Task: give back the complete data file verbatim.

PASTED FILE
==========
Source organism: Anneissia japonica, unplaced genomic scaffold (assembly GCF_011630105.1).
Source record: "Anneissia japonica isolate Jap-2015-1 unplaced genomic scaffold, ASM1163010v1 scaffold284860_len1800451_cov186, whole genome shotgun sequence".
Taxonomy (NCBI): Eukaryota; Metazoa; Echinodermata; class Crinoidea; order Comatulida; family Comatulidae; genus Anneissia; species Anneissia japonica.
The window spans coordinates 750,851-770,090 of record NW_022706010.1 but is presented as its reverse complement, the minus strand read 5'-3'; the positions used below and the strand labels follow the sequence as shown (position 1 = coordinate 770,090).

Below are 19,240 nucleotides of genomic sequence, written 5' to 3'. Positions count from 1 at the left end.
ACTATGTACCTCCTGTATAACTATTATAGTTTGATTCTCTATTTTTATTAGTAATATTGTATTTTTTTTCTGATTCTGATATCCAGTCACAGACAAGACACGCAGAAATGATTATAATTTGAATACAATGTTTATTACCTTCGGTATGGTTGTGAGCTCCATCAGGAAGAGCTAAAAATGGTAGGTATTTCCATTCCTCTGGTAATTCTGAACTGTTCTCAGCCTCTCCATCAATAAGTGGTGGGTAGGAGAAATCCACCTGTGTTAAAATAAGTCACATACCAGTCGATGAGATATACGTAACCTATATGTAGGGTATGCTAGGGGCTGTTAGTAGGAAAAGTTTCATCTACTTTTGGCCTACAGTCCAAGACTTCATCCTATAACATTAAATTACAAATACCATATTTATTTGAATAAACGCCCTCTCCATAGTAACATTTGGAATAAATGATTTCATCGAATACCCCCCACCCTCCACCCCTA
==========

Source organism: Anneissia japonica, unplaced genomic scaffold (assembly GCF_011630105.1).
Source record: "Anneissia japonica isolate Jap-2015-1 unplaced genomic scaffold, ASM1163010v1 scaffold284860_len1800451_cov186, whole genome shotgun sequence".
Taxonomy (NCBI): Eukaryota; Metazoa; Echinodermata; class Crinoidea; order Comatulida; family Comatulidae; genus Anneissia; species Anneissia japonica.
The window spans coordinates 750,851-770,090 of record NW_022706010.1 but is presented as its reverse complement, the minus strand read 5'-3'; the positions used below and the strand labels follow the sequence as shown (position 1 = coordinate 770,090).

Below are 19,240 nucleotides of genomic sequence, written 5' to 3'. Positions count from 1 at the left end.
ACTATGTACCTCCTGTATAACTATTATAGTTTGATTCTCTATTTTTATTAGTAATATTGTATTTTTTTTCTGATTCTGATATCCAGTCACAGACAAGACACGCAGAAATGATTATAATTTGAATACAATGTTTATTACCTTCGGTATGGTTGTGAGCTCCATCAGGAAGAGCTAAAAATGGTAGGTATTTCCATTCCTCTGGTAATTCTGAACTGTTCTCAGCCTCTCCATCAATAAGTGGTGGGTAGGAGAAATCCACCTGTGTTAAAATAAGTCACATACCAGTCGATGAGATATACGTAACCTATATGTAGGGTATGCTAGGGGCTGTTAGTAGGAAAAGTTTCATCTACTTTTGGCCTACAGTCCAAGACTTCATCCTATAACATTAAATTACAAATACCATATTTATTTGAATAAACGCCCTCTCCATAGTAACATTTGGAATAAATGATTTCATCGAATACCCCCCACCCTCCACCCCTA